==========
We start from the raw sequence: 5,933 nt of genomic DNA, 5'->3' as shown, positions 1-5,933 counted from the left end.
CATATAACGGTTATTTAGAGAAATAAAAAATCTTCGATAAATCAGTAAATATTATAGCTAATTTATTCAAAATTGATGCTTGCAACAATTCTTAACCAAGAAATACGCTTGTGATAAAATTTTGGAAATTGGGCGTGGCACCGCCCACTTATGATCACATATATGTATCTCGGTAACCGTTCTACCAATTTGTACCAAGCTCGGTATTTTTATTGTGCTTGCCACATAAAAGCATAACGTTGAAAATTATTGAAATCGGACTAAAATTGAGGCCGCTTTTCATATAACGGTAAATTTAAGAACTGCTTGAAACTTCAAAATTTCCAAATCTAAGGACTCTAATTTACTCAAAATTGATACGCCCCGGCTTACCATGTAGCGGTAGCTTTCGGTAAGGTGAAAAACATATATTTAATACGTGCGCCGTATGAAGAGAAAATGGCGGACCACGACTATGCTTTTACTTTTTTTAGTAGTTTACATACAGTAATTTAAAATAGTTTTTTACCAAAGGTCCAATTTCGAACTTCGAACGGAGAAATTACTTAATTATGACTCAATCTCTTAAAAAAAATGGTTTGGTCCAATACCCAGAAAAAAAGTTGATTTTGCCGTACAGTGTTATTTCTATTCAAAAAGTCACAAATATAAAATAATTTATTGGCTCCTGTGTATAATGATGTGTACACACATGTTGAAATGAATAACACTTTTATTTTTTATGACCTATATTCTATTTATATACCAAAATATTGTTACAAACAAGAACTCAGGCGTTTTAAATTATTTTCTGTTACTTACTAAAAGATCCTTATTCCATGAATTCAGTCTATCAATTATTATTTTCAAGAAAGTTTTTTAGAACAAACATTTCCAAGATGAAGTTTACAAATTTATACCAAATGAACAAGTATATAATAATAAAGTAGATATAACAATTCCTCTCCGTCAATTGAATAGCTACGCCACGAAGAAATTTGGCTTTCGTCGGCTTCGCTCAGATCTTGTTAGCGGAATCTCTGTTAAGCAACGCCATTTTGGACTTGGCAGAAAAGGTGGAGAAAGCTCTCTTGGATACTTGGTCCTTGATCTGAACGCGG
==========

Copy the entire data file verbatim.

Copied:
We start from the raw sequence: 5,933 nt of genomic DNA, 5'->3' as shown, positions 1-5,933 counted from the left end.
CATATAACGGTTATTTAGAGAAATAAAAAATCTTCGATAAATCAGTAAATATTATAGCTAATTTATTCAAAATTGATGCTTGCAACAATTCTTAACCAAGAAATACGCTTGTGATAAAATTTTGGAAATTGGGCGTGGCACCGCCCACTTATGATCACATATATGTATCTCGGTAACCGTTCTACCAATTTGTACCAAGCTCGGTATTTTTATTGTGCTTGCCACATAAAAGCATAACGTTGAAAATTATTGAAATCGGACTAAAATTGAGGCCGCTTTTCATATAACGGTAAATTTAAGAACTGCTTGAAACTTCAAAATTTCCAAATCTAAGGACTCTAATTTACTCAAAATTGATACGCCCCGGCTTACCATGTAGCGGTAGCTTTCGGTAAGGTGAAAAACATATATTTAATACGTGCGCCGTATGAAGAGAAAATGGCGGACCACGACTATGCTTTTACTTTTTTTAGTAGTTTACATACAGTAATTTAAAATAGTTTTTTACCAAAGGTCCAATTTCGAACTTCGAACGGAGAAATTACTTAATTATGACTCAATCTCTTAAAAAAAATGGTTTGGTCCAATACCCAGAAAAAAAGTTGATTTTGCCGTACAGTGTTATTTCTATTCAAAAAGTCACAAATATAAAATAATTTATTGGCTCCTGTGTATAATGATGTGTACACACATGTTGAAATGAATAACACTTTTATTTTTTATGACCTATATTCTATTTATATACCAAAATATTGTTACAAACAAGAACTCAGGCGTTTTAAATTATTTTCTGTTACTTACTAAAAGATCCTTATTCCATGAATTCAGTCTATCAATTATTATTTTCAAGAAAGTTTTTTAGAACAAACATTTCCAAGATGAAGTTTACAAATTTATACCAAATGAACAAGTATATAATAATAAAGTAGATATAACAATTCCTCTCCGTCAATTGAATAGCTACGCCACGAAGAAATTTGGCTTTCGTCGGCTTCGCTCAGATCTTGTTAGCGGAATCTCTGTTAAGCAACGCCATTTTGGACTTGGCAGAAAAGGTGGAGAAAGCTCTCTTGGATACTTGGTCCTTGATCTGAACGCGG